A country that is not particularly caring of its women and children cannot be expected to go overboard with concern for its wildlife. It has always been fairly cavalier about its most remarkable natives — tigers, rhinoceroses and elephants, for example, leaving them prey to poachers and to habitat loss. Indian officialdom is equally cavalier about censuses, a habit resulting in wildly differing figures for tigers, for example. Even the prime minister’s expression of concern does not seem to have improved either the slapdash counting or the tendency to water down reality.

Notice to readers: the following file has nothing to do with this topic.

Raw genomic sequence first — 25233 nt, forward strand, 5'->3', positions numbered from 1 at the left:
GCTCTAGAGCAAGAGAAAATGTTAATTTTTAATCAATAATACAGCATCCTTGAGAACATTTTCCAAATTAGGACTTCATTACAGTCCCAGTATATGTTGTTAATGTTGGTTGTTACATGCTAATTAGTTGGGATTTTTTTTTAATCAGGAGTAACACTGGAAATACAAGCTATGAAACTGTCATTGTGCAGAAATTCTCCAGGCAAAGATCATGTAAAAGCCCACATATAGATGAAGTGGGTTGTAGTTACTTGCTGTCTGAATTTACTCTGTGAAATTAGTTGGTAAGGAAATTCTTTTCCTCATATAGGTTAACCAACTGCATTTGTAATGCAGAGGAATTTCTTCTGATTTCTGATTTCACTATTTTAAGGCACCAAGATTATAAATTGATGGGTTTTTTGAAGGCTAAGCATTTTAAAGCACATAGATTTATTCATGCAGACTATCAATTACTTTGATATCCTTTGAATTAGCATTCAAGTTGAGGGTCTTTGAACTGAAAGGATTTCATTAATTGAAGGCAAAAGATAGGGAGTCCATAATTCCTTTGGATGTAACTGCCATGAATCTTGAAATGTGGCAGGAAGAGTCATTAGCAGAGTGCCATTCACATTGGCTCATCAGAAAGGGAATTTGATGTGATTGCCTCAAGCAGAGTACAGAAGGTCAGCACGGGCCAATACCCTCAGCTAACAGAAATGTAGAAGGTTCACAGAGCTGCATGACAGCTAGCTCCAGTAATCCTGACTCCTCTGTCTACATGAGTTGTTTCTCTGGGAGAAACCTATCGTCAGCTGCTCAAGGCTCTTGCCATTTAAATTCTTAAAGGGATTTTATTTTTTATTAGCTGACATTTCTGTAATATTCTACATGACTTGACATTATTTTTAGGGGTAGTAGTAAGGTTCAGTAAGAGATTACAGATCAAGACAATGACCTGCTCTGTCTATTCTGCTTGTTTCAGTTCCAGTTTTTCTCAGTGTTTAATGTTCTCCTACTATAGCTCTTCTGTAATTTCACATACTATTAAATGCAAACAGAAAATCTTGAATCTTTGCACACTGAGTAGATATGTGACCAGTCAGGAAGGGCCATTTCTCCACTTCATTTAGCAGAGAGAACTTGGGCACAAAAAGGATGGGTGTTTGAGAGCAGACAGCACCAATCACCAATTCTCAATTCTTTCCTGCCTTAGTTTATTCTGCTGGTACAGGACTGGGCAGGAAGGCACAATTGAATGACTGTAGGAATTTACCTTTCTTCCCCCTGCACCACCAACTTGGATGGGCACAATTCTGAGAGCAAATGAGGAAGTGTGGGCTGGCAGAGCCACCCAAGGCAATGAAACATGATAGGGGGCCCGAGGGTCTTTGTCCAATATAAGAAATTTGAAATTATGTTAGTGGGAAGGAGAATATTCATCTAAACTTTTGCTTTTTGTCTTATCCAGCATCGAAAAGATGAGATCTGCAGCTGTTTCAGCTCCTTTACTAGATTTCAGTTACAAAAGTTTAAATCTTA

One of the persistent scandals in this sphere is the habit of trains cutting across elephant corridors to kill elephants crossing the lines. Most recently, the Dibrugarh-bound Jhajha Express hit five elephants in the Buxa Tiger Reserve area. Three died immediately and two were — possibly — fatally injured. This line has been especially lethal for elephants; in the worst accident so far, in September, 2010, seven elephants died. On December 30 last year, six elephants were killed by a passenger train in the Rambha forest area in Odisha. There are certain rules train drivers, forest officials and others in charge are supposed to follow wherever the railway track passes through forests and natural reserves. Trains are asked to go slow when the track is close to an animal path. Besides, officials are supposed to let the driver know as soon as there is news of elephant movement near the tracks. It is not so hard, is it? The line that passes through Rajaji National Park in Uttara-khand, earlier one of the most accident-prone stretches, has been innocent of elephant blood since 2002. Joint night patrolling by officials, sensitization workshops for drivers, posters reminding them of elephant crossings in their cabins have changed the fate of animals in that area. The drivers must know they cannot kill elephants even if they are running late. That would be non-negotiable. Else they will be punished. Sensitization, a warning system and sharp disciplining are all necessary. Apparently there are no takers yet.